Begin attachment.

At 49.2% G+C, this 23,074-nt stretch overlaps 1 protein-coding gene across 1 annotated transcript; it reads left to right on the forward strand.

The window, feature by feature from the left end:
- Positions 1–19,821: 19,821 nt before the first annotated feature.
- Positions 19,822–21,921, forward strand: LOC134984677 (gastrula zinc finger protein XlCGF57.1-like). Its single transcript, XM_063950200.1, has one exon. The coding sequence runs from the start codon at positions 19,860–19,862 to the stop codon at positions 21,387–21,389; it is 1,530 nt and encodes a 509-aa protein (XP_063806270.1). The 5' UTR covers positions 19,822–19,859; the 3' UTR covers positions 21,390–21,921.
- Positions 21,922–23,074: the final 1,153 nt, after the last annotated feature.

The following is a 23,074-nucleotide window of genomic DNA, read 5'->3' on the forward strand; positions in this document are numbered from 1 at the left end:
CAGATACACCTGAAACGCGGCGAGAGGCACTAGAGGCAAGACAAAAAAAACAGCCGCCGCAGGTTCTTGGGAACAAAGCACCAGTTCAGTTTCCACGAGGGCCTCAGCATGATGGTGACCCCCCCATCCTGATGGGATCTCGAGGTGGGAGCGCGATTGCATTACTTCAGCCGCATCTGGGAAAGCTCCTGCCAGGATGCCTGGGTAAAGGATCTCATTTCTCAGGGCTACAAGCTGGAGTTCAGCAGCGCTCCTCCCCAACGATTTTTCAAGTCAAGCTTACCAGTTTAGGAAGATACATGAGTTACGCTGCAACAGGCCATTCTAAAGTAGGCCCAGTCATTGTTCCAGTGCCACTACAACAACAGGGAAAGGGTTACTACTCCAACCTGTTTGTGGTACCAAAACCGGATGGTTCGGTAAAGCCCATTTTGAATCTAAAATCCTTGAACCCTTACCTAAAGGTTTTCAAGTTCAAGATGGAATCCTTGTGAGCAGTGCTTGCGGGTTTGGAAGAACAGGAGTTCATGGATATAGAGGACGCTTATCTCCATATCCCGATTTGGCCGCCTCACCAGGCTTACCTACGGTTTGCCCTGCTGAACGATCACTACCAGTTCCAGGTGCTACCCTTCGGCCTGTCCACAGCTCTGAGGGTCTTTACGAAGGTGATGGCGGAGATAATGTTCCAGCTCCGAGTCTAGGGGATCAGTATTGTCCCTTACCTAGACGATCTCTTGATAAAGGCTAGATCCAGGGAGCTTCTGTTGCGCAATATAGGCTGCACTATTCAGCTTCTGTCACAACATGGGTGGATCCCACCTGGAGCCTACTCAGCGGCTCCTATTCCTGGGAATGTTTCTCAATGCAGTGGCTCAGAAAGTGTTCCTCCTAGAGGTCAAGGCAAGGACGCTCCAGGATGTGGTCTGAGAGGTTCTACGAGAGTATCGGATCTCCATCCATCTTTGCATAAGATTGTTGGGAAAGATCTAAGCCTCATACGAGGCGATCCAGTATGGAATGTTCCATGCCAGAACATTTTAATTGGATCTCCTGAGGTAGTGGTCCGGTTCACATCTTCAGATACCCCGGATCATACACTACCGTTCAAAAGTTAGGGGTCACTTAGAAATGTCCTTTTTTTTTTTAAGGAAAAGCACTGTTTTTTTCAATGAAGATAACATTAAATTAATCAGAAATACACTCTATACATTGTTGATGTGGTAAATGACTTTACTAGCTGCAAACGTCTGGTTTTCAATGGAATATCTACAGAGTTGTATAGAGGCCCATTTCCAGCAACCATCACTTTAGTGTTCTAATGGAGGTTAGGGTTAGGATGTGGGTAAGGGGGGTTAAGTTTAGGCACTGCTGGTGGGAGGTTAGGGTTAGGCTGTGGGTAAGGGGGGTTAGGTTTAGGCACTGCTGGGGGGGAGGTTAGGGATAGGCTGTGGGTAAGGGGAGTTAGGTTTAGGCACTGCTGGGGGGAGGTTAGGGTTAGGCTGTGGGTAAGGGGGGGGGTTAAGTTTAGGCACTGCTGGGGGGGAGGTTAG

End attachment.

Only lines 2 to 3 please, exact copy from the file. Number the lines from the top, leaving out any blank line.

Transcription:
The window, feature by feature from the left end:
- Positions 1–19,821: 19,821 nt before the first annotated feature.